AMCROSS message traffic analysis

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Virginia Tech

The American Red Cross (ARC) provides many valuable services. One such service is to provide 24-hour emergency communications for members of the U.S. Armed Forces and their families worldwide. AMCROSS is the communications network supporting this service. AMCROSS is managed by EMERCOMM, a unit of the Armed Forces Emergency Services (AFES) branch of the ARC. Due to tightening Department of Defense budget constraints, subsidies received by AFES are shrinking. This situation deems it necessary to evaluate the existing operations for possible enhancing modifications.

This project conducts performance analysis and system modeling to quantitatively understand important characteristics and patterns involving AMCROSS message flow. This understanding helps define an origin from which performance benchmarking and system improvement can evolve. The performance analysis quantitatively describes the message activity flowing in, out, and through the AMCROSS system, thus, establishing several viable message-handling metrics. The system modeling focuses on incoming telephone operating margins. The operating margins are determined with a mathematical model applying multi-channel queuing theory. The modeling results showed adequate telephone resources exist for current peak-hour conditions; however, increased caller traffic could leave customer service below acceptable standards. Model sensitivity analysis identifies potential cost savings for shortening the time required for an operator to receive a caller's message.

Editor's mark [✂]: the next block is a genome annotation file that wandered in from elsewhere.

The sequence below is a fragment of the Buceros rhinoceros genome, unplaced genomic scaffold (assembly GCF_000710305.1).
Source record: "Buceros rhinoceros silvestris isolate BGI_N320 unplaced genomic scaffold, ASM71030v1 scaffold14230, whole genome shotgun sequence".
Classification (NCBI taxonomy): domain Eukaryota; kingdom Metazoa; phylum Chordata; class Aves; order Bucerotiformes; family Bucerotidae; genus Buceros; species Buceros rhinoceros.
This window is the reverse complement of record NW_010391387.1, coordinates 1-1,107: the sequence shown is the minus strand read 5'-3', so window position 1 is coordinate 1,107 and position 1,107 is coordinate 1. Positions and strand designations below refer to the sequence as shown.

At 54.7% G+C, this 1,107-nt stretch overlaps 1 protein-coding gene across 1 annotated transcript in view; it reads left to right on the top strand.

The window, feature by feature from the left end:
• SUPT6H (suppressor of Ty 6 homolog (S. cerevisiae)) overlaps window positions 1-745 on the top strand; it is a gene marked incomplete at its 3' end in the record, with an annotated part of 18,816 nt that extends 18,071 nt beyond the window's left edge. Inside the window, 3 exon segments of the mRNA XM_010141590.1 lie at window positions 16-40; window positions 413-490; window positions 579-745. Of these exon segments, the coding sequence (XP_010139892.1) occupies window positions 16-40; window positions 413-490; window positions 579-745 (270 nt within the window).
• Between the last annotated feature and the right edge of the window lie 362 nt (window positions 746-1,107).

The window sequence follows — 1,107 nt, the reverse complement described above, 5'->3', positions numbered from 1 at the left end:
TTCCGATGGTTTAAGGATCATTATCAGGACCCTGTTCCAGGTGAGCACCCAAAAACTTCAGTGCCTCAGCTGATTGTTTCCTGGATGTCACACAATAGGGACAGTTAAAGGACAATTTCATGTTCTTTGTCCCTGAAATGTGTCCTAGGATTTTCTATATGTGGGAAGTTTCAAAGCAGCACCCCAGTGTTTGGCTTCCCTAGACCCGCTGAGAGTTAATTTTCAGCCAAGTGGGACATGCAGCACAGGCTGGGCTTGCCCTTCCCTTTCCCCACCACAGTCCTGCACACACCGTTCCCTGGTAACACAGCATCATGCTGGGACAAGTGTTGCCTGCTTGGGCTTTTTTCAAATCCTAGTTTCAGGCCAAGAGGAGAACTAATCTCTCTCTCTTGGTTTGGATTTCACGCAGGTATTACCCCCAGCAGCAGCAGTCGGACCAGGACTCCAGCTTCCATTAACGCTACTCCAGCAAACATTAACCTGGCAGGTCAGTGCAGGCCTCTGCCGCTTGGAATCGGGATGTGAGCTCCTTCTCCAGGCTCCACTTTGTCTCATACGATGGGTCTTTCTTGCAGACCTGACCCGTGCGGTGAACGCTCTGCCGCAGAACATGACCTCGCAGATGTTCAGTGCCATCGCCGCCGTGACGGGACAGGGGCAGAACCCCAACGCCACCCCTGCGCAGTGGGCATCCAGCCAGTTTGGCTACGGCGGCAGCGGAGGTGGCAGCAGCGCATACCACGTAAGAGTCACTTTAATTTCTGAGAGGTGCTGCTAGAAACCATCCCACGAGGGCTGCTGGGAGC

queuing, Red Cross